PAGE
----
She reportedly paid $7,880 in tuition and fees for the spring semester.Meanwhile, the lawsuit filed last week in Leon County circuit court against the Board of Governors by University of Florida graduate student Anthony Rojas seeks only to obtain a refund of fees, and not tuition.“Plaintiff’s claims relate solely to fees paid by Florida residents for on-campus services and do not concern fees or costs for tuition and/or room and board because students were able to complete their courses and obtain their credits for the spring semester and because the universities have offered appropriate refunds relating to room and board, but not as to fees,” the Rojas lawsuit said.All three of the lawsuits make allegations such as breach of contract and “unjust enrichment.”While the Fagundez and Rojas lawsuits seek are seeking class action status on behalf of students throughout the university system, the Egleston case focuses only on the University of Florida.Judges will end up deciding whether to allow any or all of them to proceed as class action claims. A Florida International University student this week filed what is at least the third potential class-action lawsuit seeking refunds for students within the state university system.The latest complaint, like the others, alleges “inferior” online classes when campuses closed this spring due to the coronavirus pandemic.Attorneys for Sarah Fagundez, an FIU graduate student from Miami, filed the suit against the university system’s Board of Governors on Tuesday in Leon County circuit court.Meanwhile, University of Florida student Dylan Egleston filed a similar lawsuit on Monday against the UF Board of Trustees. That action also followed another case that was filed against the Board of Governors in circuit court.Fagundez argues that she and other students in the university system should receive refunds for parts of tuition and fees they paid for the spring and summer semesters.“Plaintiff (Fagundez) does not impugn defendant for taking measures to protect the public health; but the defendant must acknowledge that the education and services it now provides to students throughout the university system lack the full value of those for which plaintiff and the class paid,” Tuesday’s lawsuit against the Board of Governors said.It continues, “Not only is a fully online college experience inferior, socially and academically, to the in-person experience for which plaintiff and the class paid; but the university system’s ersatz online courses now offered to students are inferior to online courses that were conceived as such in the first instance.”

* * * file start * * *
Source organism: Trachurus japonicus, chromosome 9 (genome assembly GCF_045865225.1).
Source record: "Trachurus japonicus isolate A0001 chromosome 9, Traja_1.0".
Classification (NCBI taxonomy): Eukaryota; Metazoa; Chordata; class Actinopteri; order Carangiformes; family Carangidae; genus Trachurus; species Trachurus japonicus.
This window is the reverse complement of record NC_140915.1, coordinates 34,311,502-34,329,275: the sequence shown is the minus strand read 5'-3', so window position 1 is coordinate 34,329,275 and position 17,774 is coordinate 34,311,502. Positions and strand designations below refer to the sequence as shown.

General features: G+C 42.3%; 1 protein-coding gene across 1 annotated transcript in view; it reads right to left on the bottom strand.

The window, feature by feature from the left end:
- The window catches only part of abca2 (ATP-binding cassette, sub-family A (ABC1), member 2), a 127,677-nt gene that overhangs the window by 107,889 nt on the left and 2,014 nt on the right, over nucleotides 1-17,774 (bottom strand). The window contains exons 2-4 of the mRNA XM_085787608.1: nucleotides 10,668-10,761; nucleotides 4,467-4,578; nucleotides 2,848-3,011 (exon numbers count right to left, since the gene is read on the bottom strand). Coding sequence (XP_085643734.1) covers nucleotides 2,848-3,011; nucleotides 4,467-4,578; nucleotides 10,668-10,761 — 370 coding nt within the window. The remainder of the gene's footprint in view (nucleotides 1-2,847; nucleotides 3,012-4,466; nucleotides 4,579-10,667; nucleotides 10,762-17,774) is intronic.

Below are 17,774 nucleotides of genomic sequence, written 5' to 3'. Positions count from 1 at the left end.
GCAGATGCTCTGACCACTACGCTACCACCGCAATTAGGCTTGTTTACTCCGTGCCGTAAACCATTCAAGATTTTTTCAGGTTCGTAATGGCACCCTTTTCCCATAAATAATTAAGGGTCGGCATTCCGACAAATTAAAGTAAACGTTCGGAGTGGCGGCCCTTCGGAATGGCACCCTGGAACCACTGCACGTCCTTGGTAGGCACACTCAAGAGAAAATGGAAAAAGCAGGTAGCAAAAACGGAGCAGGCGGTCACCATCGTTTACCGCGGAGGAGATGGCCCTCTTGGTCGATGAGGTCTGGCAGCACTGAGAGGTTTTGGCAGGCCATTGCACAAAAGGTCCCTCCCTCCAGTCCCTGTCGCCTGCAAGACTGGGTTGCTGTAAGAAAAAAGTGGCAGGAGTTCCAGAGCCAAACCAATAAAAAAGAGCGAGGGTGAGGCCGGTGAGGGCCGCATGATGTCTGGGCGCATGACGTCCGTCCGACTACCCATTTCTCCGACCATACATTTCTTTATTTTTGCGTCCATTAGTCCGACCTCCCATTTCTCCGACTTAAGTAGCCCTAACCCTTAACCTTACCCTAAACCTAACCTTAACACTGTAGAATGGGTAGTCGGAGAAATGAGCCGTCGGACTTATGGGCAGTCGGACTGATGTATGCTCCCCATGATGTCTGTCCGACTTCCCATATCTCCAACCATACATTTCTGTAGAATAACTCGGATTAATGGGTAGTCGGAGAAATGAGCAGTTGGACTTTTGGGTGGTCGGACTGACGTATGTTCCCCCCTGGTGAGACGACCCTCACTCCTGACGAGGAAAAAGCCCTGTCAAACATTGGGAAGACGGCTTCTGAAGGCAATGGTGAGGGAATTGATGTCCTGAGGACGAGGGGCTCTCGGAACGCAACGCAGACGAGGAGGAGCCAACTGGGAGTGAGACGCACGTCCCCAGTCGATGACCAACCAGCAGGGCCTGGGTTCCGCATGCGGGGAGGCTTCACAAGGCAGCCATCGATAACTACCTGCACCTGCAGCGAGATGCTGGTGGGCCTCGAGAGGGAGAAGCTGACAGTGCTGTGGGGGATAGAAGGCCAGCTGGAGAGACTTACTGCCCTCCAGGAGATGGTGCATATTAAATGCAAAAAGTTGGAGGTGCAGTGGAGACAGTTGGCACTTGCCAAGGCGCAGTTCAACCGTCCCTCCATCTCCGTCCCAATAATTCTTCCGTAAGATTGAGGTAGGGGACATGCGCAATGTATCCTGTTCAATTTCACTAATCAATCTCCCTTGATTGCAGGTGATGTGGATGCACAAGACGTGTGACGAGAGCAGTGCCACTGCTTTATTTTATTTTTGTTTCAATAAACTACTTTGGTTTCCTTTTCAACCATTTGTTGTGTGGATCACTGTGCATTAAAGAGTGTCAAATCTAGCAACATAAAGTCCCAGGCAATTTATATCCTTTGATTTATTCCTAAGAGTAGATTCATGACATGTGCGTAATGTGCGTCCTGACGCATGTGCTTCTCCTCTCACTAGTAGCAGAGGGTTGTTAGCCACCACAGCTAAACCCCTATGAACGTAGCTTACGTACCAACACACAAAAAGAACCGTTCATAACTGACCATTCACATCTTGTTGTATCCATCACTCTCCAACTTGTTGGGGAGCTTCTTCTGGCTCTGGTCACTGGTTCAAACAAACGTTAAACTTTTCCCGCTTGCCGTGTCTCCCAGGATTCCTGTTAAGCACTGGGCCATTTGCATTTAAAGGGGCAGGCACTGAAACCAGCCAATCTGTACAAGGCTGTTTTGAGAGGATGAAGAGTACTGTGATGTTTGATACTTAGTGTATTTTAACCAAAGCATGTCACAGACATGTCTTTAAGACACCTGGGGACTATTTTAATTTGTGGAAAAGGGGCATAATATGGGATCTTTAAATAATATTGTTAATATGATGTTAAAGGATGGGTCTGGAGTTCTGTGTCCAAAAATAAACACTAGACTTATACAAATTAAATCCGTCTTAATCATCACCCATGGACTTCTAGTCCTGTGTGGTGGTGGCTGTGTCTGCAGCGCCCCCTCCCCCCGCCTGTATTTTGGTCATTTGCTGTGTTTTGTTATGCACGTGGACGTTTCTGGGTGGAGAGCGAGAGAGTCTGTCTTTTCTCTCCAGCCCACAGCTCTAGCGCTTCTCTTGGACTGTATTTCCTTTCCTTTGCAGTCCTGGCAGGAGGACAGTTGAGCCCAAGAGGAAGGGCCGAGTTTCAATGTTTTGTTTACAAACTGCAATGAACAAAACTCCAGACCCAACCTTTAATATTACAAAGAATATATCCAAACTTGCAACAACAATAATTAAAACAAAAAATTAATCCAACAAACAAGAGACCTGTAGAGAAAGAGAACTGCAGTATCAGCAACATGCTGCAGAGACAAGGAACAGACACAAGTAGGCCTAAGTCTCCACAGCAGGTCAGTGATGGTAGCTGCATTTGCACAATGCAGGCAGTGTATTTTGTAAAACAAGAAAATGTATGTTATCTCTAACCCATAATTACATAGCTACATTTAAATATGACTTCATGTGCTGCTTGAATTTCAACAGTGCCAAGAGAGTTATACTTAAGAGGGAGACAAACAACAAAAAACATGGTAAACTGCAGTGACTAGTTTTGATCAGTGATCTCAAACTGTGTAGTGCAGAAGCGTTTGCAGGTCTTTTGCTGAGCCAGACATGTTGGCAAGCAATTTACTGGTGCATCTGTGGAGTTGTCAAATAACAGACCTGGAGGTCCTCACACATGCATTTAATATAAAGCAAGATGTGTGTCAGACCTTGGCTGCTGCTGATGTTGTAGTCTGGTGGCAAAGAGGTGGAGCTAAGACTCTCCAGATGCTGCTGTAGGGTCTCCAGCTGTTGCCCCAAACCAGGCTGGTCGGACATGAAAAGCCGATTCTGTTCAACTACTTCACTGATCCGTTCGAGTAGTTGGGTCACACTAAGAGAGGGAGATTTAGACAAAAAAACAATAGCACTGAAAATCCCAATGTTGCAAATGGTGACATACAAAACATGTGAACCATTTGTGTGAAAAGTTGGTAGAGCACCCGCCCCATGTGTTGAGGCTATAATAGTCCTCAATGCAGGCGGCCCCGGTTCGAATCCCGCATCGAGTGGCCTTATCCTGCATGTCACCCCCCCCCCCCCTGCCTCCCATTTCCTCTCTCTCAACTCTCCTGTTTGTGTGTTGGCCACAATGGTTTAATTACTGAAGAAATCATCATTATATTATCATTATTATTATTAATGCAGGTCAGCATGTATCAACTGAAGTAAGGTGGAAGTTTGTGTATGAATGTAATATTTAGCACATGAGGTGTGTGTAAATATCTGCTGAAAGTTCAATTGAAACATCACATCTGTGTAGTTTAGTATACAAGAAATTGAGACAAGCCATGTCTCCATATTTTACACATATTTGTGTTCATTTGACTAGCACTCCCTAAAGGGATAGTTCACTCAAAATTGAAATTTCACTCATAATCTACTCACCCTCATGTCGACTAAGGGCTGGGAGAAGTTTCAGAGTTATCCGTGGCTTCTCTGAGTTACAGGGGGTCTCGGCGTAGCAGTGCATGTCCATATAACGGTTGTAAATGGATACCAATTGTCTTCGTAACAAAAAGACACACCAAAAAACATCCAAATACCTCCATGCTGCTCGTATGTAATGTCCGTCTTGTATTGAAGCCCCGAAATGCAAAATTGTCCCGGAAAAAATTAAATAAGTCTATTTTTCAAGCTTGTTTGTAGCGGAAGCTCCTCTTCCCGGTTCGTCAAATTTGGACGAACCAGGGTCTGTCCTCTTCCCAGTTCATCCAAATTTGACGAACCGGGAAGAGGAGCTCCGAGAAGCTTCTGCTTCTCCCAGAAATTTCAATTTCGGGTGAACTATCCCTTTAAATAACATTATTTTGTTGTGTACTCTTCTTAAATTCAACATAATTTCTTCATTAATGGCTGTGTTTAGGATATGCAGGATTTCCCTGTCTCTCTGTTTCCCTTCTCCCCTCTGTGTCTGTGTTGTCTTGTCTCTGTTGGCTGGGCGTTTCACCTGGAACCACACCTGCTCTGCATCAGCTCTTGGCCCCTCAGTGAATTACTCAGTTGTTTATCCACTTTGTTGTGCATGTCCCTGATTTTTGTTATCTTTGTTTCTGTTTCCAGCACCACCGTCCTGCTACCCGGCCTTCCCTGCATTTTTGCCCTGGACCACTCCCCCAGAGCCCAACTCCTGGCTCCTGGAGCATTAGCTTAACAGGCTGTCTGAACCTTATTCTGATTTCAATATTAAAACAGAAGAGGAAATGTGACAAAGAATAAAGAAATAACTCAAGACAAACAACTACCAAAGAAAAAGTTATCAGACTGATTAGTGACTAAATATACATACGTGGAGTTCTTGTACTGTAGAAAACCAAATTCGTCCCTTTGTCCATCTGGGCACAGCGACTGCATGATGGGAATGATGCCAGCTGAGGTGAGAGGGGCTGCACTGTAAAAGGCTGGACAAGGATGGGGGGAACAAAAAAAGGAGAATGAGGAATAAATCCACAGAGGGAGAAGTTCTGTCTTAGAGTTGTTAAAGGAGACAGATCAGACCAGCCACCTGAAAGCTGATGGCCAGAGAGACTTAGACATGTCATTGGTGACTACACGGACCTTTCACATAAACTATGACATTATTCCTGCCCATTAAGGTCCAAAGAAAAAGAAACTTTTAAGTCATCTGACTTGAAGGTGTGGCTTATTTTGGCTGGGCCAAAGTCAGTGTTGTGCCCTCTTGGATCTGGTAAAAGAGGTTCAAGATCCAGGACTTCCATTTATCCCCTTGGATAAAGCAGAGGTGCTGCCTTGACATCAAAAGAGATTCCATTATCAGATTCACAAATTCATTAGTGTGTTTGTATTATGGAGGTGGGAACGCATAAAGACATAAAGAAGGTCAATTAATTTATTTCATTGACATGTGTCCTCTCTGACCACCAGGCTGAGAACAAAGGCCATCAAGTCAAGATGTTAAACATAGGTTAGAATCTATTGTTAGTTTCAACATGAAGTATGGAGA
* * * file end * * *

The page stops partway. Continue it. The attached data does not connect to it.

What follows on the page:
By John BurtonMonmouth Beach students celebrate reopening of Sandy-damaged schoolMONMOUTH BEACH – The hope was to have the borough’s Sandy-damaged elementary school opened by the beginning of June. They made it.Teachers aide Ms. Carol Brady greets third graders Sade White (left), Paige Show, Grace Decker, Abigail Mansfield and Tony Macaluso (right) during Monday morning’s opening of the Monmouth Beach School, seven months after Super Storm Sandy.“As a parent, it is gratifying to see my eighth-grader graduate from this school,” said Parent Teacher Organization President Homeria Walter, during the official ribbon-cutting ceremony Monday, June 3, marking the school’s reopening seven months after being damaged by Super Storm Sandy.The difficulties parents, students and teachers had during the time the structure was being refurbished appeared all but forgotten as they returned to the school. Many were wearing brightly colored T-shirts proclaiming “MB Strong” and smiles.The school, which has about 300 students, was flooded when about 2 feet of water swept through it, ruining books and supplies, carpet and furniture and school records. It also wrecked the heating and electrical systems. The work to restore the structure cost approximately $2 million, according to Superintendent Brian Farrell.Sofie Bilancia (4th grade), Max Avrillon (3rd grade) and Rory Maher (3rd grade) at the school’s bake sale opening day.In the interim, Monmouth Beach students, faculty and staff went to the West Long Branch and Oceanport school districts and Shore Regional High School for instruction.“It was a tough time being out of the building,” said Nancy Pietz, a fifth-grade teacher who has 20 years in the district. “It’s great to be back.”Pietz insisted the remainder of the school year would be productive.“I’m going right back to the books,” she said. “The summer’s not here yet.”The school was reopened with not quite three weeks left in the school year so students and faculty could regain a sense of normalcy and to allow the eighth-graders to graduate from the school.“In the long run it worked out OK,” teacher Tina Freglette said. “It looks great.”The school was officially open as Superintendent Brian Farrell (left) cuts the ribbon with Homeria Walters (right), PTO president, and Board of Education Vice President Kirk Ruoff.For parent Maureen Somers having two of her three children in the school “was very chaotic.” She had to juggle the schedules of her entire family to accommodate everyone. Somers said Monmouth Beach students didn’t have lockers at their temporary schools and they had to carry around their books and other items each day.Danny Mendillo, a seventh-grader, felt the two toughest parts of dealing with being in another school were transportation and sports. When they overlapped, he and his fellow students had to maneuver to get to and from practices. The bright side was he “got to meet a lot of new friends.”“It was kind of hard for us,” agreed seventh-grader John Salerno. “We weren’t familiar with that school,” which was Shore Regional High School.Parent Maureen Sommers (left) and teacher Nancy Pietz.Their classmate Zach Berman said getting out of school later than usual at Shore Regional made “it tough getting us to everything,” including sports and extracurricular activities. “Just the feeling of being back and seeing everyone back together is really great,” he said.Tony Macaluso, a third-grader, was also glad to be back in his own school. “It’s really great to be back,” said Tony, who has been attending West Long Branch’s Betty McElmon Elementary School. He missed the Monmouth Beach school gym and some of his friends who wound up going to another school. “I’ll be glad to see them again,” he said with a shy smile.After the storm, about 50 schools across the country started collecting funds to help the Monmouth Beach district and raised about $78,000, according to the PTO’s Walter.The Two River Theater, in Red Bank, also conducted its own fundraising effort for the district and collected $10,000, Walter said.Teacher Tina Freglette (left) and Jen Loxton, library personnel.The funds were used to offset the cost of replacing lost equipment, supplies and furniture, Superintendent Brian Farrell said. “Some good does come out something like this.”The school’s reopening brings about a change in the district leadership. Board of Education Vice President Kirk Ruoff announced Farrell, who has been with the district for 1½ years, is leaving. Replacing him in July will be Michael Ettore, who has 25 years in education, including working as a principal in the Marlboro district and teaching in Little Silver.Farrell said he will be leaving to enter business in the private sector.